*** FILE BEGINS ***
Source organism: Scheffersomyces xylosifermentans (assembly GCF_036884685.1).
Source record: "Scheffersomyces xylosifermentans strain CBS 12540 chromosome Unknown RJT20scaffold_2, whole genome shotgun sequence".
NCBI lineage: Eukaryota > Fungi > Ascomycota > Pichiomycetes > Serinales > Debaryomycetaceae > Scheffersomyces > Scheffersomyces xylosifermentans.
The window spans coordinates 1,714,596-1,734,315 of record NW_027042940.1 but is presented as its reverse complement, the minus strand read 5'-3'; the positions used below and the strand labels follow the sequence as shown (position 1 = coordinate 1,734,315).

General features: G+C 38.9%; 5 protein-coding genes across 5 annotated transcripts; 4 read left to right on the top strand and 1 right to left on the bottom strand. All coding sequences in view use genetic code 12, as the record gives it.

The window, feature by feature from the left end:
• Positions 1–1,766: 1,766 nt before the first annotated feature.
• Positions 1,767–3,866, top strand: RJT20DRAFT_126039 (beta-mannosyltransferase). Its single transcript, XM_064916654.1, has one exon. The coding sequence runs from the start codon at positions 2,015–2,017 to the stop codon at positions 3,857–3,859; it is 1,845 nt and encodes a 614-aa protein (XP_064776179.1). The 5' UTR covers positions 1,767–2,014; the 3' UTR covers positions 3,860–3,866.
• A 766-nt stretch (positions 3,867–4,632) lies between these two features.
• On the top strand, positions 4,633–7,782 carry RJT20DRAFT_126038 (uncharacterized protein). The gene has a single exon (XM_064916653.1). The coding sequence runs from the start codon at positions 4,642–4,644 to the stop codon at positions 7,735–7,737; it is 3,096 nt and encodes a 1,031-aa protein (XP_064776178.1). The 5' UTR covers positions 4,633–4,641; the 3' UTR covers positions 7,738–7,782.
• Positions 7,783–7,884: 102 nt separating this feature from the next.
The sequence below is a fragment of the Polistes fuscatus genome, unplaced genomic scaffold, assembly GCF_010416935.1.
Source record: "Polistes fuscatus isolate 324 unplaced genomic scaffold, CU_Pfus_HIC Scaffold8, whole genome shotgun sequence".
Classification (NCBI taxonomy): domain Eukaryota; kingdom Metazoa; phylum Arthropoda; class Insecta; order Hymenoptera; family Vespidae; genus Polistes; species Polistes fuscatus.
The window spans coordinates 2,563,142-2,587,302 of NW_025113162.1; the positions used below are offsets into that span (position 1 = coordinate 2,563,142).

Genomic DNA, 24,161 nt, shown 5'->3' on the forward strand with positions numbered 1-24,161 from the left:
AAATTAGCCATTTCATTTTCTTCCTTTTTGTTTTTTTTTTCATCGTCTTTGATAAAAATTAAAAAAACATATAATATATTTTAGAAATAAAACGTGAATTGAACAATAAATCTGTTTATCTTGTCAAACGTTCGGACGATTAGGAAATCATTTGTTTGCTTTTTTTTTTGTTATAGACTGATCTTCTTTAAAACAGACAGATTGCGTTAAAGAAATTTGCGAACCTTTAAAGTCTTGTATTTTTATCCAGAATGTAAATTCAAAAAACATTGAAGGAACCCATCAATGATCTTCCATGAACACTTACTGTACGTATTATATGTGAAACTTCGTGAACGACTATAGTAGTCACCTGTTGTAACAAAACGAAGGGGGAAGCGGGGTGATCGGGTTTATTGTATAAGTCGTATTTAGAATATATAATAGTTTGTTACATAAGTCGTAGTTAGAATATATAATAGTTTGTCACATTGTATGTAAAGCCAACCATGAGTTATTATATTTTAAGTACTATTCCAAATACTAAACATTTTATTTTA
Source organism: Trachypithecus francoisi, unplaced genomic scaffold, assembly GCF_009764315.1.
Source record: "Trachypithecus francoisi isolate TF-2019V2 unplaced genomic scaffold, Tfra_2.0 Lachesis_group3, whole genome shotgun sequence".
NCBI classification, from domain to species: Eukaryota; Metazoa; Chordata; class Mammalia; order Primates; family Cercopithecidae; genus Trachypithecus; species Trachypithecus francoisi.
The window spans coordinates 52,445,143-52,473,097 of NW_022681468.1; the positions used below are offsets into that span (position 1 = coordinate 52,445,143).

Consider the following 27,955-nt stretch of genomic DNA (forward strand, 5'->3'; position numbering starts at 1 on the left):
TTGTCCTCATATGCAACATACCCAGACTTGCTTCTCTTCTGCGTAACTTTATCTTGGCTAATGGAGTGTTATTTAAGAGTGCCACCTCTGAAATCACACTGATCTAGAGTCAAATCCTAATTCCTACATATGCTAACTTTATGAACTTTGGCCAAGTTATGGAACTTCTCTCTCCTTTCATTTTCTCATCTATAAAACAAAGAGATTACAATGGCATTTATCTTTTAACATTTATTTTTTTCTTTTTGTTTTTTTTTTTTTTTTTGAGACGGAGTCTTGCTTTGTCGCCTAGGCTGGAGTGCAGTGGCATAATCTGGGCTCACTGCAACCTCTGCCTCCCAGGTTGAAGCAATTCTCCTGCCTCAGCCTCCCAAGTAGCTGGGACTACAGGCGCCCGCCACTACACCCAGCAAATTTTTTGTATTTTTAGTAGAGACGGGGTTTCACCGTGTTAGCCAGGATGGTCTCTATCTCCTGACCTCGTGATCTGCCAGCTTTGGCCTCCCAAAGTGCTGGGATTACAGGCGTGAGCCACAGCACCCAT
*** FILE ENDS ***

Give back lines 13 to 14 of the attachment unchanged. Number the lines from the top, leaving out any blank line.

Source record: "Polistes fuscatus isolate 324 unplaced genomic scaffold, CU_Pfus_HIC Scaffold8, whole genome shotgun sequence".
Classification (NCBI taxonomy): domain Eukaryota; kingdom Metazoa; phylum Arthropoda; class Insecta; order Hymenoptera; family Vespidae; genus Polistes; species Polistes fuscatus.